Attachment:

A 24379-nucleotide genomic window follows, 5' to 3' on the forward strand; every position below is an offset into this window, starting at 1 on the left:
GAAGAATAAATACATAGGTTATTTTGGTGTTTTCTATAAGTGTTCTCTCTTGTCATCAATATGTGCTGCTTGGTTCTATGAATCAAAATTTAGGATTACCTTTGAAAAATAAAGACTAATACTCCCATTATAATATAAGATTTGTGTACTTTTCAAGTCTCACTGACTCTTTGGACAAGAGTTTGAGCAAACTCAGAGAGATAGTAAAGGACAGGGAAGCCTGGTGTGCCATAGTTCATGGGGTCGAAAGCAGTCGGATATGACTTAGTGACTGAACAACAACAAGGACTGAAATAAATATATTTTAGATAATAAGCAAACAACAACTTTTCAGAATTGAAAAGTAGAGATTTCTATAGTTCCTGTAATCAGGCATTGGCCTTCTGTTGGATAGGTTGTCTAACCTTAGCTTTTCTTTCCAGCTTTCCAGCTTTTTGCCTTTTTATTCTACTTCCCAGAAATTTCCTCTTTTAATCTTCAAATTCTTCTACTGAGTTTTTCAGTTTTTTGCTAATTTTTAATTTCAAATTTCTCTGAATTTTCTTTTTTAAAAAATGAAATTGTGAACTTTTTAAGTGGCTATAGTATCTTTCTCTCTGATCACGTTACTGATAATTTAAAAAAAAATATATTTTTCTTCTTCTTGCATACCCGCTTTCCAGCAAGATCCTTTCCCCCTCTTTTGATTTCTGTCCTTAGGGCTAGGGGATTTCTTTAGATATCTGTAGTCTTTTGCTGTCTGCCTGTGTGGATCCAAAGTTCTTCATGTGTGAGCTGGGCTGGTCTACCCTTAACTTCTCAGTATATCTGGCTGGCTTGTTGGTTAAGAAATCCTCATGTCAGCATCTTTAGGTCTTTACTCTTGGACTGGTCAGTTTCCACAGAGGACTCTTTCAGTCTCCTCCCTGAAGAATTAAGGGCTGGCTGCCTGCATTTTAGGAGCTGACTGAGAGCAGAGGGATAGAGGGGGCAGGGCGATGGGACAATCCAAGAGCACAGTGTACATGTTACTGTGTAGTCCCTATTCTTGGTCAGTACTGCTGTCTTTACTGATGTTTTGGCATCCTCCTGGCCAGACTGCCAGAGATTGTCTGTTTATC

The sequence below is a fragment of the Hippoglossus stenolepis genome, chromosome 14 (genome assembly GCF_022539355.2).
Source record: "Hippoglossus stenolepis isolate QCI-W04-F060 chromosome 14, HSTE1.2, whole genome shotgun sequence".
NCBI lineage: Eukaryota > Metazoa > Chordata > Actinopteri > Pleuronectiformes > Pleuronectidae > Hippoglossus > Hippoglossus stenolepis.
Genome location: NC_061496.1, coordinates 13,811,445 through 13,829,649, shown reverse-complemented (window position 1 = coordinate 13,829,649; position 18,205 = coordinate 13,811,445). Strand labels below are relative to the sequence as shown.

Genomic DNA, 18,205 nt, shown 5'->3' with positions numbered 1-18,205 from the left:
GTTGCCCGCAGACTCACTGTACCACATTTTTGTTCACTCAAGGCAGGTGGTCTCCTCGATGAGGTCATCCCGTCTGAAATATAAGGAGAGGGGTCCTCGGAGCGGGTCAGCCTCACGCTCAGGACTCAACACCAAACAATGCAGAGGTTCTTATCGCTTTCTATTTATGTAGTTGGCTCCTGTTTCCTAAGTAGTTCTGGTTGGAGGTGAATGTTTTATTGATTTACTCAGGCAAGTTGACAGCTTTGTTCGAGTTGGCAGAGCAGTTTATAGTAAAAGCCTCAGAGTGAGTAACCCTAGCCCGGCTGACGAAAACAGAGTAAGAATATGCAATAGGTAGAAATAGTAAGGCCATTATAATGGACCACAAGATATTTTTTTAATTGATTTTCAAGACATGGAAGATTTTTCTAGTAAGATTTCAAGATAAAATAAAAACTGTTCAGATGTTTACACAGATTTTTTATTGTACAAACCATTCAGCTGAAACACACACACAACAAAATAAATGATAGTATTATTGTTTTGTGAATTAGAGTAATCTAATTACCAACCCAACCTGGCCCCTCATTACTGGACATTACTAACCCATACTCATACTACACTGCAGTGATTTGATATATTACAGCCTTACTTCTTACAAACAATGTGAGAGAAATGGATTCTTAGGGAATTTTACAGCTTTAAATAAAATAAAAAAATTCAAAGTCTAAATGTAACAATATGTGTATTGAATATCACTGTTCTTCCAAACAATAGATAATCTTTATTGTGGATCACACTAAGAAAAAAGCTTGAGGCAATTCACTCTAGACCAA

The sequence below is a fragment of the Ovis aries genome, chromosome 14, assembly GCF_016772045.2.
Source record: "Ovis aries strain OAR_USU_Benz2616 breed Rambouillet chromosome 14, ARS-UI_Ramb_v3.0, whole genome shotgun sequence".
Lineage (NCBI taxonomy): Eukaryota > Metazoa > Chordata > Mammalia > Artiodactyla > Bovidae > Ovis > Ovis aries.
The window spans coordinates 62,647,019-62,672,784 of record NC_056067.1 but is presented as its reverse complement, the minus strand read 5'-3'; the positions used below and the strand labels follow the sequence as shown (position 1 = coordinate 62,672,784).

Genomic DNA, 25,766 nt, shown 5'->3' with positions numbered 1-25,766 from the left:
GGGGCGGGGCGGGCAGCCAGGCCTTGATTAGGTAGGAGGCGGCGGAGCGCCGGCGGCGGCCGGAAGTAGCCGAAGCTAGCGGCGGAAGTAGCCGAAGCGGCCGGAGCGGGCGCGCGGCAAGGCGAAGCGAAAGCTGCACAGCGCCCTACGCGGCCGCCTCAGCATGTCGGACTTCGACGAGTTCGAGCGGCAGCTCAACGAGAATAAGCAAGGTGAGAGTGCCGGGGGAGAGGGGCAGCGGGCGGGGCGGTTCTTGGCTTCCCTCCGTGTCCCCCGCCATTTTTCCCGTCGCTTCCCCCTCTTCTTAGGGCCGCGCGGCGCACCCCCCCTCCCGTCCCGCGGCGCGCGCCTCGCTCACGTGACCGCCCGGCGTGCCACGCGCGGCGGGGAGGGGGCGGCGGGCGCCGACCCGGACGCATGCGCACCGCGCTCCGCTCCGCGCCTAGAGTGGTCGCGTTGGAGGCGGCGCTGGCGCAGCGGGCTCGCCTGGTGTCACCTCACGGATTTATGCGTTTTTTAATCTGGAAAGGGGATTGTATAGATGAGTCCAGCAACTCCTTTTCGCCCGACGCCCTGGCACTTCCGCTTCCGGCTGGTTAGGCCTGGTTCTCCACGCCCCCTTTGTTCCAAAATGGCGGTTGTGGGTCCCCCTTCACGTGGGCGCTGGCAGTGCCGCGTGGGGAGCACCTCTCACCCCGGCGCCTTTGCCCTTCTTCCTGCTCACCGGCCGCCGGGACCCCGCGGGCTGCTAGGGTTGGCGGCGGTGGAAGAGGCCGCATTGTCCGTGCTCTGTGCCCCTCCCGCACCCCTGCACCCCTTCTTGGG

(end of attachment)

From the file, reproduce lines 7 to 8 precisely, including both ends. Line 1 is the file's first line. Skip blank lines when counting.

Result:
Genomic DNA, 18,205 nt, shown 5'->3' with positions numbered 1-18,205 from the left:
GTTGCCCGCAGACTCACTGTACCACATTTTTGTTCACTCAAGGCAGGTGGTCTCCTCGATGAGGTCATCCCGTCTGAAATATAAGGAGAGGGGTCCTCGGAGCGGGTCAGCCTCACGCTCAGGACTCAACACCAAACAATGCAGAGGTTCTTATCGCTTTCTATTTATGTAGTTGGCTCCTGTTTCCTAAGTAGTTCTGGTTGGAGGTGAATGTTTTATTGATTTACTCAGGCAAGTTGACAGCTTTGTTCGAGTTGGCAGAGCAGTTTATAGTAAAAGCCTCAGAGTGAGTAACCCTAGCCCGGCTGACGAAAACAGAGTAAGAATATGCAATAGGTAGAAATAGTAAGGCCATTATAATGGACCACAAGATATTTTTTTAATTGATTTTCAAGACATGGAAGATTTTTCTAGTAAGATTTCAAGATAAAATAAAAACTGTTCAGATGTTTACACAGATTTTTTATTGTACAAACCATTCAGCTGAAACACACACACAACAAAATAAATGATAGTATTATTGTTTTGTGAATTAGAGTAATCTAATTACCAACCCAACCTGGCCCCTCATTACTGGACATTACTAACCCATACTCATACTACACTGCAGTGATTTGATATATTACAGCCTTACTTCTTACAAACAATGTGAGAGAAATGGATTCTTAGGGAATTTTACAGCTTTAAATAAAATAAAAAAATTCAAAGTCTAAATGTAACAATATGTGTATTGAATATCACTGTTCTTCCAAACAATAGATAATCTTTATTGTGGATCACACTAAGAAAAAAGCTTGAGGCAATTCACTCTAGACCAA